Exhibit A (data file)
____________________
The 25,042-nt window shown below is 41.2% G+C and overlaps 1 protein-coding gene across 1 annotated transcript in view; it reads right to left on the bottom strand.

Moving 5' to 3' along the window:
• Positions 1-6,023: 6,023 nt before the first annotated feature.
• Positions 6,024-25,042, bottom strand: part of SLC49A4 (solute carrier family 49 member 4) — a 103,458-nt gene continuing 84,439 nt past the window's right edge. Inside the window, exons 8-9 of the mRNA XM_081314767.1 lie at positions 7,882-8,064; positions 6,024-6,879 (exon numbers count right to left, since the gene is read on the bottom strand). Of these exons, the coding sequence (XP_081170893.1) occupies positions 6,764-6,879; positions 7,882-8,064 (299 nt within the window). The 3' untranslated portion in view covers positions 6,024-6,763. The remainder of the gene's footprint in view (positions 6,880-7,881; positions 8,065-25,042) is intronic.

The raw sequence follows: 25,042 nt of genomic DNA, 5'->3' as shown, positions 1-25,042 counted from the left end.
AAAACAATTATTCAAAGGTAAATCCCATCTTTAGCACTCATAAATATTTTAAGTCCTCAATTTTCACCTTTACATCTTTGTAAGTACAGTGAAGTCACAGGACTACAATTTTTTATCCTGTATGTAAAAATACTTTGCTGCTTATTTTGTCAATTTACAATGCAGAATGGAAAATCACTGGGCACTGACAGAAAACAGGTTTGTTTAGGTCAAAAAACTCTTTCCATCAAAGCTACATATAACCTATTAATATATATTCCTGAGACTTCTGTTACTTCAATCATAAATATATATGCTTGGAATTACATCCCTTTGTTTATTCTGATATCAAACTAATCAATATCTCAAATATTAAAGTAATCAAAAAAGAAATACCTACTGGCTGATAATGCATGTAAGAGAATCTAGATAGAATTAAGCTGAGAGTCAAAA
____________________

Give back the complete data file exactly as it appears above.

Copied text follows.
The 25,042-nt window shown below is 41.2% G+C and overlaps 1 protein-coding gene across 1 annotated transcript in view; it reads right to left on the bottom strand.

Moving 5' to 3' along the window:
• Positions 1-6,023: 6,023 nt before the first annotated feature.
• Positions 6,024-25,042, bottom strand: part of SLC49A4 (solute carrier family 49 member 4) — a 103,458-nt gene continuing 84,439 nt past the window's right edge. Inside the window, exons 8-9 of the mRNA XM_081314767.1 lie at positions 7,882-8,064; positions 6,024-6,879 (exon numbers count right to left, since the gene is read on the bottom strand). Of these exons, the coding sequence (XP_081170893.1) occupies positions 6,764-6,879; positions 7,882-8,064 (299 nt within the window). The 3' untranslated portion in view covers positions 6,024-6,763. The remainder of the gene's footprint in view (positions 6,880-7,881; positions 8,065-25,042) is intronic.

The raw sequence follows: 25,042 nt of genomic DNA, 5'->3' as shown, positions 1-25,042 counted from the left end.
AAAACAATTATTCAAAGGTAAATCCCATCTTTAGCACTCATAAATATTTTAAGTCCTCAATTTTCACCTTTACATCTTTGTAAGTACAGTGAAGTCACAGGACTACAATTTTTTATCCTGTATGTAAAAATACTTTGCTGCTTATTTTGTCAATTTACAATGCAGAATGGAAAATCACTGGGCACTGACAGAAAACAGGTTTGTTTAGGTCAAAAAACTCTTTCCATCAAAGCTACATATAACCTATTAATATATATTCCTGAGACTTCTGTTACTTCAATCATAAATATATATGCTTGGAATTACATCCCTTTGTTTATTCTGATATCAAACTAATCAATATCTCAAATATTAAAGTAATCAAAAAAGAAATACCTACTGGCTGATAATGCATGTAAGAGAATCTAGATAGAATTAAGCTGAGAGTCAAAA